You may be unaware of rice wine if you haven’t traveled to Asia or tried many exotic forms of alcohol. You can find different versions of this drink in different Asian countries, where they are known by their local names such as sake in Japan, makgeolli or takju in Korea, and brem in Bali.
What is Rice Wine?
Although labeled a “wine,” rice wine bears more of a similarity to beer, as it is created from fermented rice or grains, as are most other beer varieties. As such, it is not gluten-free. It is consumed throughout South and East Asia, in many different cuisines and drinking. Rice wine is available in a variety of flavors – some are sweet, while others are light – so it is nearly impossible to describe the beverage at once – akin to telling someone who has never drunk beer what all beers taste like.
The most popular types worldwide are Shaoxing, mirin, and sake. Rice wine is often confused with rice wine vinegar (also called rice vinegar), which has been further fermented into acid for cooking and tastes a bit sweeter than traditional white vinegar. Rice wine meant for cooking can usually be stored for a few years in a cool, dark place (such as a cabinet) and still keep well. Possibly high-quality types are intended for drinking, such as sake. They may taste best when drunk shortly after they’re sold, and should be consumed quickly after the bottle has been opened.
Nutrition Facts & Alcohol Content
It is stronger than beer or most wines, coming in at about 18%-25% alcohol by volume (ABV). So, do enjoy it responsibly. In terms of calorie and carb content, 100-grams of rice wine contains 134 calories and 5 grams of carbohydrates. However, the calorie content varies with the amount of alcohol content – the higher the alcohol content, the higher the calories.
Serving Size : Nutrient Value Carbohydrate, by difference [g] 5 Energy 134 Alcohol, ethyl [g] 16.1 Water [g] 78.4 Calcium, Ca [mg] 5 Iron, Fe [mg] 0.1 Magnesium, Mg [mg] 6 Phosphorus, P [mg] 6 Potassium, K [mg] 25 Sodium, Na [mg] 2 Zinc, Zn [mg] 0.02 Copper, Cu [mg] 0.01 Selenium, Se [µg] 1.4 Sources include : USDA
Various research studies conducted on this beverage in East Asia suggest that it is potentially beneficial for health in certain ways:
- May boost immunity and metabolism.
- The presence of lactic acid and bacteria in rice wine makes it a probiotic, thereby promoting stomach health.
- Anticancer potential
- May serve as an anti-bacterial substance
- May help slow down the signs of aging and protect against the harmful effects of UV rays.
To fully understand the possible therapeutic benefits of this beverage, a larger number of clinical trials are required. Since it has a high alcohol content, the risks of drinking in excess far outweigh its benefits. Moderation in intake is key.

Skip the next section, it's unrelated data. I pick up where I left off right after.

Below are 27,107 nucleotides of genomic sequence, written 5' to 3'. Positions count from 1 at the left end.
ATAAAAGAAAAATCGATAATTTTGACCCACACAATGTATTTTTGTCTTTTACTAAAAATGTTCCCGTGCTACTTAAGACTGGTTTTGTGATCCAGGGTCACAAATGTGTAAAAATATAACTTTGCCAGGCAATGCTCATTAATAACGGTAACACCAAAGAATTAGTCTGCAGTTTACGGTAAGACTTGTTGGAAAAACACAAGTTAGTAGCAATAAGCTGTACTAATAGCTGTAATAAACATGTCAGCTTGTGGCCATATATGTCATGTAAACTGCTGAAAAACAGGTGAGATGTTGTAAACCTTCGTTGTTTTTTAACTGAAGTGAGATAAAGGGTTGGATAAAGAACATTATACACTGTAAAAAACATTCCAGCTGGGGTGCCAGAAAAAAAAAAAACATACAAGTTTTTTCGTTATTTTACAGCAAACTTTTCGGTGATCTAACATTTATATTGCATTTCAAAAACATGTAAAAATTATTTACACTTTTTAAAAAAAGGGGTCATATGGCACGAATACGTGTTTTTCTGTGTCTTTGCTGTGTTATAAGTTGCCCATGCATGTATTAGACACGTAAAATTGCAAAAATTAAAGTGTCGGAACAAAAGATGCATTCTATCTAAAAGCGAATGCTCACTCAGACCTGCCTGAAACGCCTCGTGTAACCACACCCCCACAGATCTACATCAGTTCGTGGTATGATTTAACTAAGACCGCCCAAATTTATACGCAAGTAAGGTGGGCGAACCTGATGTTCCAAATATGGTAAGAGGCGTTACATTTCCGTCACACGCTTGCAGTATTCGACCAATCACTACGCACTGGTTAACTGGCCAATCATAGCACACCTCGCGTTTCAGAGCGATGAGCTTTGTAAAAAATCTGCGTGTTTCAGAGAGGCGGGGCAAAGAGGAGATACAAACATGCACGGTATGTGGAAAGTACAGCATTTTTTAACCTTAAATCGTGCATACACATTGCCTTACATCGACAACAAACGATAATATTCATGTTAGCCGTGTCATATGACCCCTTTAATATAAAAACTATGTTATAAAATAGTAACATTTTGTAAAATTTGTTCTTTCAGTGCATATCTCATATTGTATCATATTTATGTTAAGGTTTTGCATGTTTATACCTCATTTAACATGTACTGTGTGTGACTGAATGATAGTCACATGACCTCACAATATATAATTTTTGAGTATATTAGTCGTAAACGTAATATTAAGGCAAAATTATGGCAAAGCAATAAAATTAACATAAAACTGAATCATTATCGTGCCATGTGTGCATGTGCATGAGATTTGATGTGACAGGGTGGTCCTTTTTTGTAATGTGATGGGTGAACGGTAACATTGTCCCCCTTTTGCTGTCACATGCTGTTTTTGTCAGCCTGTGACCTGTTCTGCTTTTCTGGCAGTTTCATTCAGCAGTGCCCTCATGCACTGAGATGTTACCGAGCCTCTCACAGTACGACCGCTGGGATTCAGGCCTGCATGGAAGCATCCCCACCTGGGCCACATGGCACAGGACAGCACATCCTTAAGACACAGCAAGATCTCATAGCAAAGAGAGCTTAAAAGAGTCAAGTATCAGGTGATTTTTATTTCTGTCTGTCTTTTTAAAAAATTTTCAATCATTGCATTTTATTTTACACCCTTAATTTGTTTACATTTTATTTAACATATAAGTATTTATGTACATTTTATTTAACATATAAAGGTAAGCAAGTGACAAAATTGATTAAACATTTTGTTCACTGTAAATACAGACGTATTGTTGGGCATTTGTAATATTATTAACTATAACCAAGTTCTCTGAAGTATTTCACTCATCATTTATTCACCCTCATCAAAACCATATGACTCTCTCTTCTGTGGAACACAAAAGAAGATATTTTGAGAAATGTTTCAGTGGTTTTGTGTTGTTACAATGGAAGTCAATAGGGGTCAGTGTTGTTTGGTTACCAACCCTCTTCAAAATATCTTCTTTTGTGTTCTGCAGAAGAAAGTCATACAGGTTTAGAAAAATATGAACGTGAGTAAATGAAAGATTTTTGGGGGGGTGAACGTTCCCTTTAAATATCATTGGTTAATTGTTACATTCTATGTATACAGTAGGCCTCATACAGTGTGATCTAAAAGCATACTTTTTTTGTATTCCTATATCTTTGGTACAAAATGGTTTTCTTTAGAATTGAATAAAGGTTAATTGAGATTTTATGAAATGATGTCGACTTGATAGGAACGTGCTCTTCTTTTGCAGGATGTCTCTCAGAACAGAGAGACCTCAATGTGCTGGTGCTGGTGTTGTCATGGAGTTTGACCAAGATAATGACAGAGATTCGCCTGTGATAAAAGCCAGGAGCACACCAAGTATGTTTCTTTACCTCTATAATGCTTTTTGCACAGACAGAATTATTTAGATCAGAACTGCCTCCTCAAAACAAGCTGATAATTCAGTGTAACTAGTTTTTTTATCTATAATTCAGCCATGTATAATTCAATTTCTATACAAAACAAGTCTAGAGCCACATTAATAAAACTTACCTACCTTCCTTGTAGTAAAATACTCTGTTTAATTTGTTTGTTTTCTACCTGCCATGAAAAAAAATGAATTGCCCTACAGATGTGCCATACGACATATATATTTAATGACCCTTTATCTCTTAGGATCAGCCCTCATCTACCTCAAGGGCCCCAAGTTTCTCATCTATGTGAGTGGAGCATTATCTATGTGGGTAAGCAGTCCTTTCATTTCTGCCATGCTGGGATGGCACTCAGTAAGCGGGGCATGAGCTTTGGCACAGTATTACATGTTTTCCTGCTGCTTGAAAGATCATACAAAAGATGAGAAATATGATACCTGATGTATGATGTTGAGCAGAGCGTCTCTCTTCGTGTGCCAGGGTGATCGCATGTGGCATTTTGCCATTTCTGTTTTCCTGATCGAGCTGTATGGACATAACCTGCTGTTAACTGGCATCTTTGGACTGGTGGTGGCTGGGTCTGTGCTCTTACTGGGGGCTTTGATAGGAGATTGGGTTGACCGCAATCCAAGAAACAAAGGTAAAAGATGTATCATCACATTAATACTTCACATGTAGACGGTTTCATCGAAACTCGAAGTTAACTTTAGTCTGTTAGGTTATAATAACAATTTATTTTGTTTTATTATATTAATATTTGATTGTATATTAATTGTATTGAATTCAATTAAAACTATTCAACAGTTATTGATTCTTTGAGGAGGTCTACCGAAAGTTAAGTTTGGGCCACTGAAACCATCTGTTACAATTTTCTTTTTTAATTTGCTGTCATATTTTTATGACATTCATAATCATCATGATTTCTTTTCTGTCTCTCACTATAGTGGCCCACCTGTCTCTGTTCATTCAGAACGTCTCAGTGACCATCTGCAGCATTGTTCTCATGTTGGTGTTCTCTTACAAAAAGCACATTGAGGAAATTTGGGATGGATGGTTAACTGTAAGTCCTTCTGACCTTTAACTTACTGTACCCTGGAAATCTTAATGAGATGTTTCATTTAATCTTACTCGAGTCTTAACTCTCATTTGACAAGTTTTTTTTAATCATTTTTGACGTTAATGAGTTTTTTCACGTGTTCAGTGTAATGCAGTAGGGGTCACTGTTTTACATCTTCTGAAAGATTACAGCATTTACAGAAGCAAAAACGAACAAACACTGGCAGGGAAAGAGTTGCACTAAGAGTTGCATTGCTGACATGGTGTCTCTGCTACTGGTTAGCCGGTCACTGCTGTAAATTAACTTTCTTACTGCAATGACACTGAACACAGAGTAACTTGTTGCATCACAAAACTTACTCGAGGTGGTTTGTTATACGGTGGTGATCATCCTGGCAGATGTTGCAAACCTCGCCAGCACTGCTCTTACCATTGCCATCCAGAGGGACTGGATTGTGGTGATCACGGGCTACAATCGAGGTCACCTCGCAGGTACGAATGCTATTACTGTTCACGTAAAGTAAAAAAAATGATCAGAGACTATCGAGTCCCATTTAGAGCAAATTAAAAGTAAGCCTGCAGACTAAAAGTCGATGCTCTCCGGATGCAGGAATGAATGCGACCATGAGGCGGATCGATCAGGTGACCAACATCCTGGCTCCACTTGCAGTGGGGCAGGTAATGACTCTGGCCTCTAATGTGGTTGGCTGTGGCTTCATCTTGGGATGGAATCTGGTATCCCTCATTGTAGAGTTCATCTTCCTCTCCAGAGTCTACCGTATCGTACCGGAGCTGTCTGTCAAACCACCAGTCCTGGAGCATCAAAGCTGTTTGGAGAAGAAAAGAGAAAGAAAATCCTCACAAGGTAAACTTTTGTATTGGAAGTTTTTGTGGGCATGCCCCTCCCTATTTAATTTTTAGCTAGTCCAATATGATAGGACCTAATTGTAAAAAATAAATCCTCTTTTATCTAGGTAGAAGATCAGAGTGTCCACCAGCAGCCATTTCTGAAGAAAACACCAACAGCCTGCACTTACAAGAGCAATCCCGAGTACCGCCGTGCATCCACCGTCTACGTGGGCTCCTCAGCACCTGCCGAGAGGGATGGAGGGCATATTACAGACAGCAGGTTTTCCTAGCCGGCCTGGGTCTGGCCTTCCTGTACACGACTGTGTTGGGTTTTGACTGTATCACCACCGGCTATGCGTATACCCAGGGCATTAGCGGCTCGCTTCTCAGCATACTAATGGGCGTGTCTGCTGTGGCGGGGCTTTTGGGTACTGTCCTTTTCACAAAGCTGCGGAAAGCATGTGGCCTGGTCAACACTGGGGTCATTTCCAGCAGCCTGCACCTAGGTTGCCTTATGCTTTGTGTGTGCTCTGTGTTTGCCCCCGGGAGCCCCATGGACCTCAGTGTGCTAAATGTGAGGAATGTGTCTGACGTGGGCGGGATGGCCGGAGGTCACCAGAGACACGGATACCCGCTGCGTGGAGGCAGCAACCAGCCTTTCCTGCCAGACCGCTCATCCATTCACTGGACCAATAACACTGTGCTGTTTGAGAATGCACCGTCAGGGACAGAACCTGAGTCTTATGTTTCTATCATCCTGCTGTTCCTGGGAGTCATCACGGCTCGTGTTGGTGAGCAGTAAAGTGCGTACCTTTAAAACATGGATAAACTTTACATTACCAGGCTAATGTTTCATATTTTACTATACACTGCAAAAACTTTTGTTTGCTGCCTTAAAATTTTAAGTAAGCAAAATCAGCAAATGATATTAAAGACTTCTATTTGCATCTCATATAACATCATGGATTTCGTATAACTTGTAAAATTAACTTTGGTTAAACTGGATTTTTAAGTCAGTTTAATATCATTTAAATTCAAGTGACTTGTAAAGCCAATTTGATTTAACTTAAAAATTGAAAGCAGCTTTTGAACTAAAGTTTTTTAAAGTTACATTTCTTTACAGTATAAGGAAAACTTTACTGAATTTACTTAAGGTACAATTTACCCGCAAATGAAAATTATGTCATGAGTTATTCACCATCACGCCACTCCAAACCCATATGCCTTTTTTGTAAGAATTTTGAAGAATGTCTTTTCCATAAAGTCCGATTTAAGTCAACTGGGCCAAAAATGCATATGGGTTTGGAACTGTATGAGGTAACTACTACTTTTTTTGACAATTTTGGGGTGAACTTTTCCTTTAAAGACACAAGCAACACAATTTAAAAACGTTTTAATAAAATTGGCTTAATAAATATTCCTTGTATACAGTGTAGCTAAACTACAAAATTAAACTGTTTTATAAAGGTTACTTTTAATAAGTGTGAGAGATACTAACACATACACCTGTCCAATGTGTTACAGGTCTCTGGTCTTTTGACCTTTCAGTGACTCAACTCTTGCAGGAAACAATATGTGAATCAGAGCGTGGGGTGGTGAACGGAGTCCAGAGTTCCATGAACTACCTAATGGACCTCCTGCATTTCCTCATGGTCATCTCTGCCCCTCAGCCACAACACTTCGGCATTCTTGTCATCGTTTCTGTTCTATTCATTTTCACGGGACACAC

How to Make?
It’s easy to make rice wine at home. It is a good substitute for sake or sweet mirin and is often used in East Asian cooking. All you need are two ingredients and plenty of patience to see it ferment. Just follow the steps mentioned below.
How To Make Rice Wine: Easy Recipe
- 2 cups glutenous “sticky” rice
- 1 ball Asian rice yeast
- To make rice wine, cook the rice according to package directions, making sure it is sticky when done.
- Spread the rice out on a baking sheet to cool.
- Break up the yeast ball in a small bowl using a spoon. Spoon a layer of room-temperature rice into the container and sprinkle some yeast on top, then repeat the process until all the yeast and rice have been layered in the container.
- Seal the container and wait. Place the container in a warm place for five days. If you check it daily, you can see the yeast will be breaking down the rice. The resulting liquid, the beginnings of the wine, will pool at the bottom of the container. You can store it in a bottle.
- Rice wine is consumed in very small amounts, about 6 ounces, due to its high alcohol content.
Rice Wine vs Mirin vs Sake
Both mirin and sake are types of rice wine
- Mirin is typically used as a cooking wine in Japanese cuisine
- Sake is famous for being served in Japanese restaurants worldwide, particularly accompanied by sushi
Word of Warning: Alcohol can impair your judgment, a particularly dangerous reality when operating heavy machinery. Women who are pregnant should not consume alcohol, as it can cause fetal alcohol syndrome in infants. Excessive drinking can also lead to serious health problems, such as cancer and heart failure, and in severe cases, even death.
According to the Centers for Disease Control and Prevention, people who should not drink alcohol include women who are pregnant, individuals younger than 21 years of age, and people who are recovering from alcoholism or cannot control the amount they drink. Also, it should be avoided by people who are planning to drive or any other activity that required focus and skill. However, different countries have different rules on alcohol purchase and consumption.